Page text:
‘You can’t miss me in these clothes,’ I replied, eliciting a half-smile from her. ‘What do you do?’

  ‘I’m a scuba-diving instructor,’ she announced proudly.

  ‘Incredible. We may need your assistance in this weather,’ I said politely. There had been storms all night and the morning I landed, typical of April on the British Isles.

  ‘Are you a part of ISKCON?’ she asked abruptly, her tone had now slightly changed. Small talk was over, I sensed. Time to talk business. ISKCON is the International Society for Krishna Consciousness, founded by His Divine Grace A.C. Bhaktivedanta Swami Srila Prabhupada, who was affectionately addressed by his followers as Srila Prabhupada. She was correct; this was the institution of spiritually minded people I was a part of.

  ‘Yes,’ I said hesitatingly, seeing the dissatisfaction on her face. She was quick to respond.

  ‘Well, ISKCON Chowpatty is the worst ISKCON temple I have ever been to!’ she said, not knowing that it was the temple I had been a part of for over half my life.

  ‘Why do you say so? Did you have a bad experience?’ I asked her. We both edged forward in the line.

  ‘Yes, a terrible experience. Growing up, I’ve always been curious to find my spiritual path and wanted to study the Bhagavad Gita. I found a course online on the ISKCON Chowpatty website where I could study the Gita in depth, verse by verse. So I visited the admissions office in the temple, excited to sign up.’

  Then Manasi’s head lowered. I think she didn’t want the others in the queue to overhear but a few heads did turn towards us. ‘I went to the desk, where a gentleman was sitting, busily typing away at his laptop with earphones on,’ she continued. ‘A short while passed before he even realized that I was standing there and then he pulled his left earphone out in frustration. “How can I help you? What would you like?” he snapped. A little thrown aback by his unpleasantness, I replied, “I would like to do your long course on the Bhagavad Gita, please.” “Have you done the Journey of Self-Discovery course?” he snapped again, without acknowledging my polite manners and my request. “Yes I have, at this temple.” He paused and pulled his other earphone out, now looking directly into my eyes, “Do you have a counsellor?” “A counsellor?” I reacted. “Why do I need a counsellor? Everything is fine in my life.” I did not know at that point that ISKCON Chowpatty has a mentorship system to coach spiritual enthusiasts, which they called the counsellor system. I thought he was implying that I needed a psychological counsellor because there was something wrong with me. He told me that unless I had a counsellor, was a regular attendee of the temple programmes, followed this rule and followed that rule, I could not take the course I wanted to take. He told me that the requirements were clearly mentioned on the website, and then putting his earphones back in, returned to his laptop, not waiting for me to respond. The instructions were not on the website, as far as I knew, and I had never heard of the ridiculous rules he was mentioning. I just wanted to study the Bhagavad Gita. He was so rude and unpleasant in his dealing with me that I felt judged and wronged in the very last place I would expect to be—in a temple! I never intend to go back to that temple, if that’s the way people are allowed to behave.’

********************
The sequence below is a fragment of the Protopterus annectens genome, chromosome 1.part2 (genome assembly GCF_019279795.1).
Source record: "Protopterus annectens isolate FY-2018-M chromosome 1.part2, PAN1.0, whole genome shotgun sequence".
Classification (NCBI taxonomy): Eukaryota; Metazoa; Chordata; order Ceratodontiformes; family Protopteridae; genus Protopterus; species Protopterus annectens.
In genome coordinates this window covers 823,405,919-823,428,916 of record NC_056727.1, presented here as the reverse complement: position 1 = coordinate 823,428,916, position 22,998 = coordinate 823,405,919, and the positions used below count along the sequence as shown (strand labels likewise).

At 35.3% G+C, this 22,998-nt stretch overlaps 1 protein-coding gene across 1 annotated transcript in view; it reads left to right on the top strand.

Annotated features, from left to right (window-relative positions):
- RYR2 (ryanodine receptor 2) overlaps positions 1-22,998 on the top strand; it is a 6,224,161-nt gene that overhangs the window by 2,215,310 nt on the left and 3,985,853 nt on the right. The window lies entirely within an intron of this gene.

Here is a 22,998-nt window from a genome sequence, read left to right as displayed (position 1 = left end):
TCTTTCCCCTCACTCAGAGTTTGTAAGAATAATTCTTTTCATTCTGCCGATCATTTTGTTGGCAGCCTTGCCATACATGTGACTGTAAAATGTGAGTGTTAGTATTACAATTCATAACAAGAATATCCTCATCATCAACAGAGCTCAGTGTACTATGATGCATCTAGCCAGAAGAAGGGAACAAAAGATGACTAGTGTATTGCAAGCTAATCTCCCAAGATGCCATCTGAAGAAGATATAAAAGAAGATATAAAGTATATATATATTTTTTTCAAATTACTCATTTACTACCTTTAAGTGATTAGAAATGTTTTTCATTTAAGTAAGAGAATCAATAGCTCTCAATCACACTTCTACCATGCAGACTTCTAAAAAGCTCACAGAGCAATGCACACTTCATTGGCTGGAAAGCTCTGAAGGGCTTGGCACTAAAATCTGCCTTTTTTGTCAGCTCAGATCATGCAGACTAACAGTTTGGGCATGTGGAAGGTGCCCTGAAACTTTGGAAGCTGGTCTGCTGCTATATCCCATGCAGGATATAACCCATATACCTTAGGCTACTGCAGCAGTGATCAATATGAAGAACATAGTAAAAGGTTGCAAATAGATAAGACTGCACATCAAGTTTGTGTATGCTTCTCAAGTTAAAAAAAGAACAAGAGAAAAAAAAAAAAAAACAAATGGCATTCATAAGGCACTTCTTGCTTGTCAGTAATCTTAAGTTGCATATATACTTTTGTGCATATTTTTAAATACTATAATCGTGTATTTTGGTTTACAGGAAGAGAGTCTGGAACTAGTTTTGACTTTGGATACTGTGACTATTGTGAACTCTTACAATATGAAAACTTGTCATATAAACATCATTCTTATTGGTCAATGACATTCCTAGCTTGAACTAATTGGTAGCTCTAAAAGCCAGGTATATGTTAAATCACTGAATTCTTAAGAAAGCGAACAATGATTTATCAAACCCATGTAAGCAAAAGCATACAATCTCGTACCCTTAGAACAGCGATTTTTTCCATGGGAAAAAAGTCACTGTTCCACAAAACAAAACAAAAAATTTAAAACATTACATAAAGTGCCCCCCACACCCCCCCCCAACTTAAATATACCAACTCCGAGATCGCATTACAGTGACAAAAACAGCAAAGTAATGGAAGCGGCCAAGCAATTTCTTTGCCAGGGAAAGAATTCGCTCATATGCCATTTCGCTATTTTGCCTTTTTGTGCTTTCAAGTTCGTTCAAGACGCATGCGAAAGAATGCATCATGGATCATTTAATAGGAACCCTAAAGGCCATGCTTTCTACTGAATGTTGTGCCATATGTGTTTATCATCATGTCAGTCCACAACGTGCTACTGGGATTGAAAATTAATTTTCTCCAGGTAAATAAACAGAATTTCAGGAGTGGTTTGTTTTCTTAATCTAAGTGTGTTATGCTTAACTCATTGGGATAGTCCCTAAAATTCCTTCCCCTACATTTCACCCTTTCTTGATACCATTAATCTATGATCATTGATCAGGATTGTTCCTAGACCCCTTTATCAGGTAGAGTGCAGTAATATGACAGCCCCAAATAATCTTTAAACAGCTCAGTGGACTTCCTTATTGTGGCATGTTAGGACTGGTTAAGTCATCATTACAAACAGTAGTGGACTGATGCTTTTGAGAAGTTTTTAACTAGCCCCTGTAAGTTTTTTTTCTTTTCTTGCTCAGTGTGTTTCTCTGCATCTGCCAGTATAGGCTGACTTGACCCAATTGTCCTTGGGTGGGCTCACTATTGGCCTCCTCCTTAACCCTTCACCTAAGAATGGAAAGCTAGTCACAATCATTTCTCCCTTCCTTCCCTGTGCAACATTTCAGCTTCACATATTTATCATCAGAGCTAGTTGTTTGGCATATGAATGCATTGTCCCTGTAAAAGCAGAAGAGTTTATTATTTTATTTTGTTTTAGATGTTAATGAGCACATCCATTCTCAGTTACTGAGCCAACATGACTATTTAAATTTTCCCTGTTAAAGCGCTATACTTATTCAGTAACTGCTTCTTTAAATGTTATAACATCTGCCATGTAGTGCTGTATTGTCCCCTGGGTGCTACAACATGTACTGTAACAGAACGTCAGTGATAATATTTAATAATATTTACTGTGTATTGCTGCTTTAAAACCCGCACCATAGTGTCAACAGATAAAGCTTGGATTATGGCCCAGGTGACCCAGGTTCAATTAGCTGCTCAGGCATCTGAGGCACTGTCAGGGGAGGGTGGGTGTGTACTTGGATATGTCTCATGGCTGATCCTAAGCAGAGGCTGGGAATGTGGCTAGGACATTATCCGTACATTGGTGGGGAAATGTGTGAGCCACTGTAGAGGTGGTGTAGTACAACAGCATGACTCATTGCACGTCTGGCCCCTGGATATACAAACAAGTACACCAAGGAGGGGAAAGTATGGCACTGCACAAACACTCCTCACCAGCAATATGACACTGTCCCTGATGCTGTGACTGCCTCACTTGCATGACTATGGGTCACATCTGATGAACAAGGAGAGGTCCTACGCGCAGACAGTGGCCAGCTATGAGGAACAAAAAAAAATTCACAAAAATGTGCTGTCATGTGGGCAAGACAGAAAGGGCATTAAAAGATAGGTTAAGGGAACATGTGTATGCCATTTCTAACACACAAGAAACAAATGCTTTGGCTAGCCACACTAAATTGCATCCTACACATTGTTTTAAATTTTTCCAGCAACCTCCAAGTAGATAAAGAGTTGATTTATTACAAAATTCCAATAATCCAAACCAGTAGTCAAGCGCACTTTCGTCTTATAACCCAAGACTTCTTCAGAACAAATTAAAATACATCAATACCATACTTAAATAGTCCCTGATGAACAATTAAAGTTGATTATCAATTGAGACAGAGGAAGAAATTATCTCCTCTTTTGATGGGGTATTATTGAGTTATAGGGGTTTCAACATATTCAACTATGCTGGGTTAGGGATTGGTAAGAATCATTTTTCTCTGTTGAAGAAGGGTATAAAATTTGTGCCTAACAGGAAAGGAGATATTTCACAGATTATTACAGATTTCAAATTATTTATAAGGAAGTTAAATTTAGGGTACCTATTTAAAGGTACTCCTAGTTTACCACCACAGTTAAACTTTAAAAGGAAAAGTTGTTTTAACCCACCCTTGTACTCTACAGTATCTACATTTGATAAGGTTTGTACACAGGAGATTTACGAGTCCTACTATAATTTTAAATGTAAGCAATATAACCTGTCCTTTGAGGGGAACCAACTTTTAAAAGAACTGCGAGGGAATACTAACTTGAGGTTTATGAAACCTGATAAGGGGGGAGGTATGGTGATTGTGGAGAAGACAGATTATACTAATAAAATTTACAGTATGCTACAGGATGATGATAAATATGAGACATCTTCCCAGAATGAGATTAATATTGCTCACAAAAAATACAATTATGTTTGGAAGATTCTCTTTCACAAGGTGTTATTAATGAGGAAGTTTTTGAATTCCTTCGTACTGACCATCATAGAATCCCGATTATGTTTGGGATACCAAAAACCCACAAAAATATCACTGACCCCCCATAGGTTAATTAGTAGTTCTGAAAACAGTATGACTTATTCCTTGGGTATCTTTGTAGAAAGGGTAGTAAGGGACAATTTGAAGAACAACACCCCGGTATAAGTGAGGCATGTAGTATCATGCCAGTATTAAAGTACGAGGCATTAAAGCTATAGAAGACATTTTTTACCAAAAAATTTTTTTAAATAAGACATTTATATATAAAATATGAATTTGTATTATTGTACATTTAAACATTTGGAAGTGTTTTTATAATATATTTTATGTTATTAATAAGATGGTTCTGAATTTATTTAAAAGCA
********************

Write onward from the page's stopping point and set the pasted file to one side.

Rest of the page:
I tried to pacify Manasi, as a few people in the queue turned to look at me scornfully, overhearing her complaining. ‘I am very sorry that this happened to you and you had this awful experience. It was irresponsible of him to deal with you in such a way.’ Trying to change the subject to something more positive, I said, ‘So, you did this Journey of Self-Discovery course? Who was your lecturer on that course?’

  ‘I took the course with Gaur Gopal Das,’ she muttered.

  Was my face that forgettable? I laughed inwardly. It was the perfect time for some unbiased feedback, to see how well I was doing. She clearly had not realized that it was me she’d taken the course with. I gulped and said, ‘So, how did you like the course? Was he good? Did you learn a lot in the course?’

  ‘He was fantastic. Spoke with so much clarity and humour!’

  I gave a sigh of relief. A positive review! I cut her short before she could continue further as too much praise can go straight to the head. ‘Madam, I am Gaur Gopal Das!’

  ‘Can’t’ be!’ she yelled in disbelief. The immigration officers looked up from their desks, surprised. But their faces reassumed their usual serious expressions in less than a second. Manasi’s face also changed from brown to red.